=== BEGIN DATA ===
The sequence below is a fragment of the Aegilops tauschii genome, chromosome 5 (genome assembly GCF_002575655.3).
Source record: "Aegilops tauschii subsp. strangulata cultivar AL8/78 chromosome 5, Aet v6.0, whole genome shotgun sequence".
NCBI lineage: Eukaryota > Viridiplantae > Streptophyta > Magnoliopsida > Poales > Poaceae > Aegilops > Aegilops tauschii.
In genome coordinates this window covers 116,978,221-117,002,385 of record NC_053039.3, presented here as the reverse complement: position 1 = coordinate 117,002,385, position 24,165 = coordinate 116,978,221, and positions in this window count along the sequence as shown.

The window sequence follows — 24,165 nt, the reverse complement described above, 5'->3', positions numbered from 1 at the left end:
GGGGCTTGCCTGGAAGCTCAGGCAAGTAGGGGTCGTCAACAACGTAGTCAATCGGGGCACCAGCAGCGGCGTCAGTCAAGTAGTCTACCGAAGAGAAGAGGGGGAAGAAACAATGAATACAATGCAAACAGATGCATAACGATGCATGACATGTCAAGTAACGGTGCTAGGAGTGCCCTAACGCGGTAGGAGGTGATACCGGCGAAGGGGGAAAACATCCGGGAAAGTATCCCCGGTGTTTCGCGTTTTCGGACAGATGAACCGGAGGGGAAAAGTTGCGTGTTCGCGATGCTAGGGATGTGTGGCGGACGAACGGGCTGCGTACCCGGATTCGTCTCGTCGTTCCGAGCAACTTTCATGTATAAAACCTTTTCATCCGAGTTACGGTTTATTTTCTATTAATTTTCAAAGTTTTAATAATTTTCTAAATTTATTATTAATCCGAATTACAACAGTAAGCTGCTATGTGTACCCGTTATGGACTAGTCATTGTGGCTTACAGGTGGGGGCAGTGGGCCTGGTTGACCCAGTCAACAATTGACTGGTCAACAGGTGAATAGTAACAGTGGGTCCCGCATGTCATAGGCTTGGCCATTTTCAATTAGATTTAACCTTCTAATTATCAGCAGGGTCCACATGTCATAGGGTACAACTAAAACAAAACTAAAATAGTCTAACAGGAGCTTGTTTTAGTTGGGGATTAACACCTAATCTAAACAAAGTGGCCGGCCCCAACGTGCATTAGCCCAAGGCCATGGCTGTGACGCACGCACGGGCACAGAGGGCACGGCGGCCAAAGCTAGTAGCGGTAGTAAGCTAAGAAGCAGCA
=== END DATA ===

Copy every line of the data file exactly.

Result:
The sequence below is a fragment of the Aegilops tauschii genome, chromosome 5 (genome assembly GCF_002575655.3).
Source record: "Aegilops tauschii subsp. strangulata cultivar AL8/78 chromosome 5, Aet v6.0, whole genome shotgun sequence".
NCBI lineage: Eukaryota > Viridiplantae > Streptophyta > Magnoliopsida > Poales > Poaceae > Aegilops > Aegilops tauschii.
In genome coordinates this window covers 116,978,221-117,002,385 of record NC_053039.3, presented here as the reverse complement: position 1 = coordinate 117,002,385, position 24,165 = coordinate 116,978,221, and positions in this window count along the sequence as shown.

The window sequence follows — 24,165 nt, the reverse complement described above, 5'->3', positions numbered from 1 at the left end:
GGGGCTTGCCTGGAAGCTCAGGCAAGTAGGGGTCGTCAACAACGTAGTCAATCGGGGCACCAGCAGCGGCGTCAGTCAAGTAGTCTACCGAAGAGAAGAGGGGGAAGAAACAATGAATACAATGCAAACAGATGCATAACGATGCATGACATGTCAAGTAACGGTGCTAGGAGTGCCCTAACGCGGTAGGAGGTGATACCGGCGAAGGGGGAAAACATCCGGGAAAGTATCCCCGGTGTTTCGCGTTTTCGGACAGATGAACCGGAGGGGAAAAGTTGCGTGTTCGCGATGCTAGGGATGTGTGGCGGACGAACGGGCTGCGTACCCGGATTCGTCTCGTCGTTCCGAGCAACTTTCATGTATAAAACCTTTTCATCCGAGTTACGGTTTATTTTCTATTAATTTTCAAAGTTTTAATAATTTTCTAAATTTATTATTAATCCGAATTACAACAGTAAGCTGCTATGTGTACCCGTTATGGACTAGTCATTGTGGCTTACAGGTGGGGGCAGTGGGCCTGGTTGACCCAGTCAACAATTGACTGGTCAACAGGTGAATAGTAACAGTGGGTCCCGCATGTCATAGGCTTGGCCATTTTCAATTAGATTTAACCTTCTAATTATCAGCAGGGTCCACATGTCATAGGGTACAACTAAAACAAAACTAAAATAGTCTAACAGGAGCTTGTTTTAGTTGGGGATTAACACCTAATCTAAACAAAGTGGCCGGCCCCAACGTGCATTAGCCCAAGGCCATGGCTGTGACGCACGCACGGGCACAGAGGGCACGGCGGCCAAAGCTAGTAGCGGTAGTAAGCTAAGAAGCAGCA